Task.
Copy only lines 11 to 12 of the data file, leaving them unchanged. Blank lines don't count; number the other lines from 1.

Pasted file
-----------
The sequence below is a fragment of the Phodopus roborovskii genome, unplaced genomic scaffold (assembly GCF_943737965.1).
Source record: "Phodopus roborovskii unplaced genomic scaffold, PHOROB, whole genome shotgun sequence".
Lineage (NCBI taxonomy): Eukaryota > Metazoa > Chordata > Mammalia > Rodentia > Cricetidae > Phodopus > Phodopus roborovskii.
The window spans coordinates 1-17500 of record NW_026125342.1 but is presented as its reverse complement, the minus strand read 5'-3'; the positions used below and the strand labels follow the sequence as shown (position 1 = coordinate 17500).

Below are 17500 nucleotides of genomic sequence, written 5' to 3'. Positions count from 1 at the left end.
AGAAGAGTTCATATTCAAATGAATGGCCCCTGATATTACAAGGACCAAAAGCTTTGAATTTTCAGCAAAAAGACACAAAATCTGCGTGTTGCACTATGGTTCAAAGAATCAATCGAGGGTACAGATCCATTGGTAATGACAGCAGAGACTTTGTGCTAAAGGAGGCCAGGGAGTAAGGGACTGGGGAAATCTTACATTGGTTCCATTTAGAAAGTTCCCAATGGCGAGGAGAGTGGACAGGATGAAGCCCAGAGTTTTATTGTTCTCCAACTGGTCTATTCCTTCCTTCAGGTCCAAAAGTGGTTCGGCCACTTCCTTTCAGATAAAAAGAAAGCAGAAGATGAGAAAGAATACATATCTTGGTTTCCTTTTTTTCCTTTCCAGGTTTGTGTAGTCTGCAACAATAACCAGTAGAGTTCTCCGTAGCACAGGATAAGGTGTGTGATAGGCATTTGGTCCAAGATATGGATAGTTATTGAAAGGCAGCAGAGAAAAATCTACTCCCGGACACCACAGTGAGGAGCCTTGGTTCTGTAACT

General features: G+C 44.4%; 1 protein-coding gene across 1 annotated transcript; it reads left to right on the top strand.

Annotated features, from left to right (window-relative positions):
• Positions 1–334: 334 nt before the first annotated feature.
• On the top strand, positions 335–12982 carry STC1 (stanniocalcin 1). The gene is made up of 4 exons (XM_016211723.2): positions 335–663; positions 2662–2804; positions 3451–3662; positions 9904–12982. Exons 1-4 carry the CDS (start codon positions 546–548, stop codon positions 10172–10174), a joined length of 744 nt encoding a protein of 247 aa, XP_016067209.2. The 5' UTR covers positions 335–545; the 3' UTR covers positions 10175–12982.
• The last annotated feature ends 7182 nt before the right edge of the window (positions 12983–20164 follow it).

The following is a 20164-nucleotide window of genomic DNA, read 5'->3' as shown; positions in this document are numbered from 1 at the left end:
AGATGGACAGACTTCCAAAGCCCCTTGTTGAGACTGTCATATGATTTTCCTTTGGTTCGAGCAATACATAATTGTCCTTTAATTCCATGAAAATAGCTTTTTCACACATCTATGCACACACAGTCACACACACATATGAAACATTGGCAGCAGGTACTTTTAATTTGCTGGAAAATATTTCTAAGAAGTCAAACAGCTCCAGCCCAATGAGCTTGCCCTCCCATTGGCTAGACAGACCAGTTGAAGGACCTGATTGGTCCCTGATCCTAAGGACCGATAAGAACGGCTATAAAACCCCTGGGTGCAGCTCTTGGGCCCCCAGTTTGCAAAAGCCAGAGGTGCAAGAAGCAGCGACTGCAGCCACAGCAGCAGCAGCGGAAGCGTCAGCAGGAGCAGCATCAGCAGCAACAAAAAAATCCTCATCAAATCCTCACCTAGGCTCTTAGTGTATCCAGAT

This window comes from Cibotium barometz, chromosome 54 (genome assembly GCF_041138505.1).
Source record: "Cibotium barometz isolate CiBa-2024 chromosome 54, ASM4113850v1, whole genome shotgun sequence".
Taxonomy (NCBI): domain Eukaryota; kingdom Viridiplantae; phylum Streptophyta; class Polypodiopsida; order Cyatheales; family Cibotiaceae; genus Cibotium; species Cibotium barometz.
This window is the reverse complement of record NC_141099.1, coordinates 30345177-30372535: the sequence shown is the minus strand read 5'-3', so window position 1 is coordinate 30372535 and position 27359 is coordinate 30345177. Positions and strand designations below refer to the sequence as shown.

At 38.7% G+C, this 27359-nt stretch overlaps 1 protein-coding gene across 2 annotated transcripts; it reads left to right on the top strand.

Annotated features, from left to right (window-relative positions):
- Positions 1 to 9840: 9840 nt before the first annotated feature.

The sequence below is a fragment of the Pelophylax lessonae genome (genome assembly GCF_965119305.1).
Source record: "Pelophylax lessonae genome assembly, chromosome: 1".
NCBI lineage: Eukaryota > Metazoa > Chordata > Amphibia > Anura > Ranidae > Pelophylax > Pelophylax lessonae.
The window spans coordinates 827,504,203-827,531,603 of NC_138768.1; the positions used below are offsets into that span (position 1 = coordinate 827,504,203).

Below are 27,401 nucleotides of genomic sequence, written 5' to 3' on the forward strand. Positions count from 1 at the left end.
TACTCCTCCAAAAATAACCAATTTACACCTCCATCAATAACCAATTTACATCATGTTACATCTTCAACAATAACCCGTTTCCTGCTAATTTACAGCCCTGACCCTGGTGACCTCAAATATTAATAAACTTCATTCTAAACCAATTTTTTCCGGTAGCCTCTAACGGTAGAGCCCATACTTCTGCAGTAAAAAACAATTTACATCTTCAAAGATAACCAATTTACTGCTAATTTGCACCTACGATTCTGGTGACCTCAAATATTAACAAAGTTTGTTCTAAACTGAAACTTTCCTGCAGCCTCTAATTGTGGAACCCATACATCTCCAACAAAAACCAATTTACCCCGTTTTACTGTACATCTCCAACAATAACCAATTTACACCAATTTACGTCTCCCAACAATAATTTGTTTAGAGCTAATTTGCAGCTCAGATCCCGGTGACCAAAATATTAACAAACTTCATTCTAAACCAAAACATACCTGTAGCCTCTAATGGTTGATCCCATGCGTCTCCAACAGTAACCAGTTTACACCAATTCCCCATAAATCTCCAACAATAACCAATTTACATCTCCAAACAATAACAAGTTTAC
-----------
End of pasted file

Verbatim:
• The last annotated feature ends 7182 nt before the right edge of the window (positions 12983–20164 follow it).

The following is a 20164-nucleotide window of genomic DNA, read 5'->3' as shown; positions in this document are numbered from 1 at the left end: